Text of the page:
“I hate to admit it,” said TikToker @specsandblazers in a viral video. “I started noticing about six months into getting [veneers] that they do have a very particular smell. It’s a very metallic, almost sulphuric smell, like a burning tire. And I can smell it on people who also have veneers.” In a viral video titled, “If I knew now what I know about veneers I don't think I would have gotten them,” TikToker @chelc.smithh said, “All my friends and family know that I have had such an ordeal with these veneers,” before going on to show that their veneer had come clean off while eating ramen. “I’m ready, at this point, like take them all out and give me some dentures. Let me live my life.”
Award-winning cosmetic dentist Dr Rhona Eksander recently went TikTok viral for breaking down the true cost of a man’s cheap veneers, which actually turned out to be crowns (where each tooth is shaven down to an extreme point). When this goes wrong, corrective gum surgery will cost you thousands, she points out, while root canals and additional crowns to correct the work will set you back tens of thousands.
@youngnaij12 0/10 Do Not Recommend. I got my veneers less then 30 days ago & their falling out already. @Zani Love you should be ashamed! Bad Business! 5K Down The Drain 👎🏽 & she lied anout being booked not to fix them . . . pt.2 coming soon . . . #ATL #CharlotteNC #veneers #fyp ♬ original sound - youngnaij12
Confusing crowns for veneers is a common and extremely dangerous issue which is happening worldwide. In a TikTok explainer, dental surgeon Dr Vikas Prinja says that veneers are incredibly popular lately, pointing to a video of an influencer getting them done behind him. But while they may look good, he says, there’s an issue: “These guys are having crowns, not veneers,” Dr Prinja explains. In fact, dentistry experts believe that people are being marketed crowns as veneers. In this instance, “about 60% of the tooth is drilled away leading to major risks,” Dr Prinja says. 
Aside from a strange smell and intense fear when eating, if you know anything about nerves and nerve endings, you don’t want to mess with them. Your mouth is full of these. In other words, it’s dangerous to get sucked into the social media frenzy of cosmetic dentistry, or cheap out when it comes to dental health.
“Every tooth has a nerve that runs down the middle,” says Dr Prinja. “The more tooth we drill away, the closer we get to the nerve. This means a higher risk of infections and needing root canal treatments.” On top of this, says Dr Prinja, your new teeth won’t last forever. “A [crown] lasts for 12-15 years and after that you won’t have much tooth left to work with afterwards.” The crown posing as veneers epidemic is “horrific” according to one dentist. “No dentist has a licence to damage beautiful virgin teeth,” he said. “You should be shocked.”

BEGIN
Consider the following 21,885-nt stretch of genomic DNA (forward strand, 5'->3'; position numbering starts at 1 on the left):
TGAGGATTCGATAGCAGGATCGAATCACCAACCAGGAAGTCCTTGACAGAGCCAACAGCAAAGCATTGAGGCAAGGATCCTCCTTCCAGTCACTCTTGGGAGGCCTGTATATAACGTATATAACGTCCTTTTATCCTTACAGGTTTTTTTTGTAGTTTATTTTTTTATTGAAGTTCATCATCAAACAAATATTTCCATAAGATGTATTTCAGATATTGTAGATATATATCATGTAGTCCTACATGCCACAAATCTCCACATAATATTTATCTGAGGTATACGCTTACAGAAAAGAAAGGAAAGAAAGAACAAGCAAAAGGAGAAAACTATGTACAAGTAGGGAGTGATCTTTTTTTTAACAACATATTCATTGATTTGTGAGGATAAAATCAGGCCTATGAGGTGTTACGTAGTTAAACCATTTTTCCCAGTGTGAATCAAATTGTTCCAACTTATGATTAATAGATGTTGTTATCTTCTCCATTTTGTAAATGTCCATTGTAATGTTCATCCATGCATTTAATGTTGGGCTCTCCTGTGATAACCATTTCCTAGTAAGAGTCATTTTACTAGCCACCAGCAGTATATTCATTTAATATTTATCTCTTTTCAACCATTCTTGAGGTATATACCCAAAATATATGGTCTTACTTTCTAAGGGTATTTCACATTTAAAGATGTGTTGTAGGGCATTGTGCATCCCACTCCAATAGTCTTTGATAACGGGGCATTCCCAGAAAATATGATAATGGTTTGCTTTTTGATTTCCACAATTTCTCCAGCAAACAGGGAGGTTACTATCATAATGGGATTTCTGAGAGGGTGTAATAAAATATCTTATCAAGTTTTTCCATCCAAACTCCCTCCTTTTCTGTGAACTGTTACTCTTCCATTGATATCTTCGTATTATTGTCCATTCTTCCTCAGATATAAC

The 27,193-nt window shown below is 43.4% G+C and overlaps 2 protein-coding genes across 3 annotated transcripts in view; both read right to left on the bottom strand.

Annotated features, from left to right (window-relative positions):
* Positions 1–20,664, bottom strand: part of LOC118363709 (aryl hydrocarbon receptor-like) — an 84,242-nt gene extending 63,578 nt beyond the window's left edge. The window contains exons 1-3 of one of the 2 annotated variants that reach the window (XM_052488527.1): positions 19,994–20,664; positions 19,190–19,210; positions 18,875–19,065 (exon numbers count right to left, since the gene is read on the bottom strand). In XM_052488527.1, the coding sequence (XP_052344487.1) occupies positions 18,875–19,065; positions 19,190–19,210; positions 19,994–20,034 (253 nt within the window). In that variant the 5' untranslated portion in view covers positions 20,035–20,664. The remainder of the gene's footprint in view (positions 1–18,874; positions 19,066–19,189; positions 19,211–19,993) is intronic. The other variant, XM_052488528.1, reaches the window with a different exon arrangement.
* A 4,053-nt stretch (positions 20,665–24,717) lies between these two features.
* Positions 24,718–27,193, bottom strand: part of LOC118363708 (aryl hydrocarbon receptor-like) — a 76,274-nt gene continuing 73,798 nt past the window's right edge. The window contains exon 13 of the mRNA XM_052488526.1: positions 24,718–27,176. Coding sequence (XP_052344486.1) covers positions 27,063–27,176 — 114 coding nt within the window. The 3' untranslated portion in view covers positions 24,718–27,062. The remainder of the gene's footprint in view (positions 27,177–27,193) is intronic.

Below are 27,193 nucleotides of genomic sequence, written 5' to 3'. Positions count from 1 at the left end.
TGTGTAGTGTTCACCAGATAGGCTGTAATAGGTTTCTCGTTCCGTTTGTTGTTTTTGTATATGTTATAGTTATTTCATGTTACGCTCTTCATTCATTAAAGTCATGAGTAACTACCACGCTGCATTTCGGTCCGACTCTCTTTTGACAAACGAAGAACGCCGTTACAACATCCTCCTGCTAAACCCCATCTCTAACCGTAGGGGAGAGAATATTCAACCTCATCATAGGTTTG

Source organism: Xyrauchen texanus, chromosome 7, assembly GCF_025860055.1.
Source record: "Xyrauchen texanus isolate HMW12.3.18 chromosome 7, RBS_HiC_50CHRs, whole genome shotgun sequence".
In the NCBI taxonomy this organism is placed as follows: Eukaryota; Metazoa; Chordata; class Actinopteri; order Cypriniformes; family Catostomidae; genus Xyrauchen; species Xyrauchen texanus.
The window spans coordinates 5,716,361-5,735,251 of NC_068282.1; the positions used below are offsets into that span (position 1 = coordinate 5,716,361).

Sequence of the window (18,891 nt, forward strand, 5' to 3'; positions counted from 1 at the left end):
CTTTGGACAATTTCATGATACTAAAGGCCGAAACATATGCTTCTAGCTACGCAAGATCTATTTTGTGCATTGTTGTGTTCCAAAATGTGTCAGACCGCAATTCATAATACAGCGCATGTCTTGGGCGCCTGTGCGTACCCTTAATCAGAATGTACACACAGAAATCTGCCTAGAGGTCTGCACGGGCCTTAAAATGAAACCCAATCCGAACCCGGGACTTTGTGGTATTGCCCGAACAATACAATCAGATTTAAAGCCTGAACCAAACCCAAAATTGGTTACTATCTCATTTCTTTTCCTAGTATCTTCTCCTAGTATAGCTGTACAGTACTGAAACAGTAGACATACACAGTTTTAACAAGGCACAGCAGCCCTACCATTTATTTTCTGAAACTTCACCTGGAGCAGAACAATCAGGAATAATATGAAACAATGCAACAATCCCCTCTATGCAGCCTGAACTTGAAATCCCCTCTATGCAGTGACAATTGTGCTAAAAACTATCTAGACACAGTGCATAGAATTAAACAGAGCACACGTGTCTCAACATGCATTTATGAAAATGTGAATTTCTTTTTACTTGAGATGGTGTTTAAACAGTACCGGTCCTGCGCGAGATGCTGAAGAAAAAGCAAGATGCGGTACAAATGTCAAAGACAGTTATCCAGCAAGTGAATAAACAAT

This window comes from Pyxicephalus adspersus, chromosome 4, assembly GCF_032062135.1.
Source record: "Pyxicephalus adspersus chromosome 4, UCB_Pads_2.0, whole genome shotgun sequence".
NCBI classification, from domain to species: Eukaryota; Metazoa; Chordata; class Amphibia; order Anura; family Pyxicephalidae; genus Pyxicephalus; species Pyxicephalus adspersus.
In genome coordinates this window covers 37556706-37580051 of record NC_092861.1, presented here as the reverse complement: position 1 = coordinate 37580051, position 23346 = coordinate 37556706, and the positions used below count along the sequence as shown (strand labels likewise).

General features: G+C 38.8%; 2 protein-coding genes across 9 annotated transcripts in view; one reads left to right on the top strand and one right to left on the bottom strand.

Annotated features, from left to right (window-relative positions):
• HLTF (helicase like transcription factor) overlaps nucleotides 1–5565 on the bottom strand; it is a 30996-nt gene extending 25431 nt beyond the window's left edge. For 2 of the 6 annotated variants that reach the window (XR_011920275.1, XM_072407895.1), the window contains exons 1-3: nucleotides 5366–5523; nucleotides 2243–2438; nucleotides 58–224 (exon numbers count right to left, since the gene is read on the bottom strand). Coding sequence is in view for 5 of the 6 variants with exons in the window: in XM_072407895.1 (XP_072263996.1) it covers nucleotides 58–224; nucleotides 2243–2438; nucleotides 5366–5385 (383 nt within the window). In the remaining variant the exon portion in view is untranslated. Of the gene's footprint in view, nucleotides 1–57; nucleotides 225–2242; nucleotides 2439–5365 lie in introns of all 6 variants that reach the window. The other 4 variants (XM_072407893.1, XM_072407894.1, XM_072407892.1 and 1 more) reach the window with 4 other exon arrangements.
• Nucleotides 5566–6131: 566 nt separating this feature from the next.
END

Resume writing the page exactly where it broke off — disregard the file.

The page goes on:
People are ditching qualified dentists and heading to so-called "mouth shops"

Cosmetic dentist Dr. Marc Lowenberg of Lowenberg, Lituchy & Kantor in New York, told me his practice has had a 50% rise in requests for porcelain veneers post-pandemic. But rather than doing things by the book, many people are going to what Dr Lowenberg refers to as "mouth shops", essentially a place where unqualified, so-called ‘dentists’ operate. Alleged ‘mouth shops’ (more often popular abroad) have been compared to fast fashion — but for teeth. They are cheap and not credible, and churn patients out quickly with poor work. Results can be catastrophic and often do more harm than good. 
We’ve spoken about drilling away too much of the tooth structure when fitting crowns, but when it comes to veneers, it’s possible to overbuild them and make them appear bulky. This can result in gum disease (where gums become red, sore, swollen and even bleed) not to mention difficulty eating or speaking. The area where the tooth meets the veneer is also a perfect place for bacteria to grow. This could explain the multiple reports of awful smells, but dentists also pinpoint a lack of care pre-veneer, for example, placing it over a tooth with cavities or tartar. Again, this is common abroad.
The list of possible complications is very long, and the worst part is that you may not know there is an issue until it’s too late — particularly where crowns are concerned. “Unlike a bad haircut or color, you can’t grow a tooth back,” says Dr Rubinov. There’s also a possibility for an excessive amount of decay under the crown and a possibility that the tooth may need to be extracted entirely later down the line. Dr Rubinov adds that someone who isn’t experienced or properly trained has too many opportunities to make these mistakes.

Dentistry experts believe that people are being marketed crowns as veneers. In this instance, about 60% of the tooth is drilled away leading to major risks.